Ethnographic Arms & Armour
 

Go Back   Ethnographic Arms & Armour > Discussion Forums > European Armoury
User Name
Password
FAQ Members List Calendar Search Today's Posts Mark Forums Read


Reply
 
Thread Tools Search this Thread Display Modes
Old 17th October 2019, 01:22 PM   #1
Ed
Member
 
Ed's Avatar
 
Join Date: Feb 2005
Posts: 175
Default 16th c. German Dopplehacken

I bought this via ebay some years ago (10 maybe?).



Length ~44"
Weight
Bore ~ 1.25"

When I got it I found that it was loaded with a charge of BP. I flushed it and captured some of the powder which, upon being dried, combusted fitfully (that is a good way of putting it actually).

I had a long discussion with Tromner about it. He noted that there were remains of paint which show up on the images but are almost invisible to the naked eye. The colors are red and green which, Michael informed me, were/are the colors of Nuremberg.

I am sorry that I didn't save the listing from ebay. It was identified as a french ships cannon that was excavated.

I built a simple carriage for it

The center part is simply made of glued plywood, the model for it is a model that I own.

As far as shooting it. I suspect that the load would be ~ 120grains of Fg or FFg powder. If I were shooting it I'd start at ~60 grains and work my way up using the old sheet trick.

While I suspect the thing is ok, I would get it x-rayed before I'd do any serious shooting. I might just toss 30grains in it for a hoot.

Michael gave me a comprehensive assessment which I will post. I need to edit it a bit.
Attached Images
     
Ed is offline   Reply With Quote
Old 21st January 2020, 07:15 PM   #2
Lansquenet59
Member
 
Lansquenet59's Avatar
 
Join Date: Jan 2020
Location: France
Posts: 50
Default

Hello, I have a piece of the same kind! Mine comes from a castle in Belgium whose name I forgot. The gardener of the castle who was to clear the contents of a cellar, sold lots of things on a flea market. And walkers came across this!
I was able to acquire it later.
It's really a chance to be able to find this!
Attached Images
        
Lansquenet59 is offline   Reply With Quote
Old 22nd January 2020, 01:00 PM   #3
Victrix
Member
 
Victrix's Avatar
 
Join Date: Apr 2017
Location: Sweden
Posts: 360
Default

Quote:
Originally Posted by Lansquenet59
Hello, I have a piece of the same kind! Mine comes from a castle in Belgium whose name I forgot. The gardener of the castle who was to clear the contents of a cellar, sold lots of things on a flea market. And walkers came across this!
I was able to acquire it later.
It's really a chance to be able to find this!


An amazing find! Congratulations.
Victrix is offline   Reply With Quote
Old 22nd January 2020, 04:11 PM   #4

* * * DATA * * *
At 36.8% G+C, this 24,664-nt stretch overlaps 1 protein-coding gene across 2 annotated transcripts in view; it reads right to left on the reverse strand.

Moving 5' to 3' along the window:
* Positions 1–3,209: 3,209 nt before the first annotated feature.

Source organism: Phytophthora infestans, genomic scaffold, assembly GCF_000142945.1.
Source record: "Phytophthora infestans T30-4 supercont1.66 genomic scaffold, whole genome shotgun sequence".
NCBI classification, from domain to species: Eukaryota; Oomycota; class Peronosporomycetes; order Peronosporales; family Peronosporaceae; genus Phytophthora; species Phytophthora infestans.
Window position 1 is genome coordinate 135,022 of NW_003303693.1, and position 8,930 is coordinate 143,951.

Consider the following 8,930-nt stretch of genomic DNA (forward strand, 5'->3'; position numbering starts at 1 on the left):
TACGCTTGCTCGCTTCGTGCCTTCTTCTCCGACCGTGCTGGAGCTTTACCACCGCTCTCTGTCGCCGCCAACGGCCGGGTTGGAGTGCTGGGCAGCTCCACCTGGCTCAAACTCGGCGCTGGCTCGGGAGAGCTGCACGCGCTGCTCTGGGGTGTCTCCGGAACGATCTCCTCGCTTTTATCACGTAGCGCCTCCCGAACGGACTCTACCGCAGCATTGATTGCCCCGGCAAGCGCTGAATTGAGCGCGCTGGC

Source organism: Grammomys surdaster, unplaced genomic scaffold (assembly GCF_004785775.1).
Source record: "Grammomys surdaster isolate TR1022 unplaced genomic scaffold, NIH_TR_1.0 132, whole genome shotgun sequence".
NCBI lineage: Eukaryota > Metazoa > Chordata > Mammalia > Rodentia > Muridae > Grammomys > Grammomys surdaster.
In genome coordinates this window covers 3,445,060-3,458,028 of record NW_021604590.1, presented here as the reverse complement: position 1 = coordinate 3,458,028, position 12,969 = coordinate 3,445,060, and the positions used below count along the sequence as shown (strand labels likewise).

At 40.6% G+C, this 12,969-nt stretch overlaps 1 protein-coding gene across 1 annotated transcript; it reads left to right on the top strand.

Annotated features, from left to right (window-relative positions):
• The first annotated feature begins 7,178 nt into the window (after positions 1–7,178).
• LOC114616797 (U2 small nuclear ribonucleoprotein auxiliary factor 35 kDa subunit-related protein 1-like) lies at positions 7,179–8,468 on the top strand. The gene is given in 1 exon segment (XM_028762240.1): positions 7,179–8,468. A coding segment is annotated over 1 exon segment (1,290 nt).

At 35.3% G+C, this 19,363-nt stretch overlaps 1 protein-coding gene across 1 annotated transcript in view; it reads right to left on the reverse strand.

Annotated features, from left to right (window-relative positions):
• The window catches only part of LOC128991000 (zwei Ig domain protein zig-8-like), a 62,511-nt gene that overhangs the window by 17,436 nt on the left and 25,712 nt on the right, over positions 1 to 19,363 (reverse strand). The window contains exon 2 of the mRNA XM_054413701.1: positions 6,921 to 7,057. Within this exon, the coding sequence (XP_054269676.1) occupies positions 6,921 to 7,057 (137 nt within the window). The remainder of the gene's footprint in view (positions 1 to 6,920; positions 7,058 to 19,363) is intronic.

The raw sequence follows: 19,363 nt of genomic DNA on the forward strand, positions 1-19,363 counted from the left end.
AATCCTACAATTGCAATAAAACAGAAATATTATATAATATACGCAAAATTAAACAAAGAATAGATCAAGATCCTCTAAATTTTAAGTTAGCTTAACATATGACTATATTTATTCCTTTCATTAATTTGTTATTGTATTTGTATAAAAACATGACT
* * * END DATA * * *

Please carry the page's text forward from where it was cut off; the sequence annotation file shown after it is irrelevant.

fernando
Lead Moderator European Armoury
 
fernando's Avatar
 
Join Date: Dec 2004
Location: Portugal
Posts: 7,779
Default

Quote:
Originally Posted by Lansquenet59
... Hello, I have a piece of the same kind! ...

Yet yours is a different animal, Thomas. While Ed's examle belongs in the cannon family, yours is the barrel of a haquebut ... right ?
fernando is online now   Reply With Quote
Old 22nd January 2020, 04:50 PM   #5
Lansquenet59
Member
 
Lansquenet59's Avatar
 
Join Date: Jan 2020
Location: France
Posts: 50
Default

Yes, "hacquebute croc" in french.
Late 15th century, early 16th. There were also bronze models. A model is visible in a museum near my home (St-Omer), it was found in old ditches of the ramparts of the city of Ardres (northern France). Note, the ignition is on the side, so as not to interfere with the vision of the shot.
Lansquenet59 is offline   Reply With Quote
Old 22nd January 2020, 05:54 PM   #6
fernando
Lead Moderator European Armoury
 
fernando's Avatar
 
Join Date: Dec 2004
Location: Portugal
Posts: 7,779
Default

Quote:
Originally Posted by Lansquenet59
... Note, the ignition is on the side, so as not to interfere with the vision of the shot...

A new step in these guns evolution, in their path to later shoulder guns !
fernando is online now   Reply With Quote
Old 22nd January 2020, 06:41 PM   #7
M ELEY
Member
 
Join Date: Dec 2004
Location: NC, U.S.A.
Posts: 1,650
Default

Both of these are amazing pieces! Don't remember seeing Ed's thread from earlier. His appears to be a mounted 'wall gun', the precursor to the later swivel guns used both on ship's rails and fortress walls.

Thomas's piece is, as noted, a haquebut. Shocking to see how big the barrel is! It literally was a hand cannon...
M ELEY is offline   Reply With Quote
Reply


Thread Tools Search this Thread
Search this Thread:

Advanced Search
Display Modes

Posting Rules
You may not post new threads
You may not post replies
You may not post attachments
You may not edit your posts

vB code is On
Smilies are On
[IMG] code is On
HTML code is Off
Forum Jump



All times are GMT. The time now is 06:49 PM.


Powered by: vBulletin Version 3.0.3
Copyright ©2000 - 2020, Jelsoft Enterprises Ltd.
Posts are regarded as being copyrighted by their authors and the act of posting material is deemed to be a granting of an irrevocable nonexclusive license for display here.